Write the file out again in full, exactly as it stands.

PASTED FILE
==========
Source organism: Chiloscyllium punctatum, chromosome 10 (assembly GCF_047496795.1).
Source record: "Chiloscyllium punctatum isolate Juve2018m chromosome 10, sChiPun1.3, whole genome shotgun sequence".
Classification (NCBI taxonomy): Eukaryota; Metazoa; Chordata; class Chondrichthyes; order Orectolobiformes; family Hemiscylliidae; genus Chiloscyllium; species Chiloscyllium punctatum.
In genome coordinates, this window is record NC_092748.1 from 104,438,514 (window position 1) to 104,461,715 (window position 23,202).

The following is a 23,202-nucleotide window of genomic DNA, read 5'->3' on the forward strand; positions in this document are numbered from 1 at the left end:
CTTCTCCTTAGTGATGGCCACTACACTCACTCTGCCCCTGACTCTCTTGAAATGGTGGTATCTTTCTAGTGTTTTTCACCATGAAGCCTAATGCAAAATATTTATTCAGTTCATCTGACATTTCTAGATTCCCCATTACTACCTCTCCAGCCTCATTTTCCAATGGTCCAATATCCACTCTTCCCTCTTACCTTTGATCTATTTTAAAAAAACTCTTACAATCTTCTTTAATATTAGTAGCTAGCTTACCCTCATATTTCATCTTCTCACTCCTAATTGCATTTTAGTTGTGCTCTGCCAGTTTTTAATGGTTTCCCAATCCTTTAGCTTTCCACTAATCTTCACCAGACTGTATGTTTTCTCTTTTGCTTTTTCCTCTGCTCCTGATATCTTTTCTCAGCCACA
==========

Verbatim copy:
Source organism: Chiloscyllium punctatum, chromosome 10 (assembly GCF_047496795.1).
Source record: "Chiloscyllium punctatum isolate Juve2018m chromosome 10, sChiPun1.3, whole genome shotgun sequence".
Classification (NCBI taxonomy): Eukaryota; Metazoa; Chordata; class Chondrichthyes; order Orectolobiformes; family Hemiscylliidae; genus Chiloscyllium; species Chiloscyllium punctatum.
In genome coordinates, this window is record NC_092748.1 from 104,438,514 (window position 1) to 104,461,715 (window position 23,202).

The following is a 23,202-nucleotide window of genomic DNA, read 5'->3' on the forward strand; positions in this document are numbered from 1 at the left end:
CTTCTCCTTAGTGATGGCCACTACACTCACTCTGCCCCTGACTCTCTTGAAATGGTGGTATCTTTCTAGTGTTTTTCACCATGAAGCCTAATGCAAAATATTTATTCAGTTCATCTGACATTTCTAGATTCCCCATTACTACCTCTCCAGCCTCATTTTCCAATGGTCCAATATCCACTCTTCCCTCTTACCTTTGATCTATTTTAAAAAAACTCTTACAATCTTCTTTAATATTAGTAGCTAGCTTACCCTCATATTTCATCTTCTCACTCCTAATTGCATTTTAGTTGTGCTCTGCCAGTTTTTAATGGTTTCCCAATCCTTTAGCTTTCCACTAATCTTCACCAGACTGTATGTTTTCTCTTTTGCTTTTTCCTCTGCTCCTGATATCTTTTCTCAGCCACA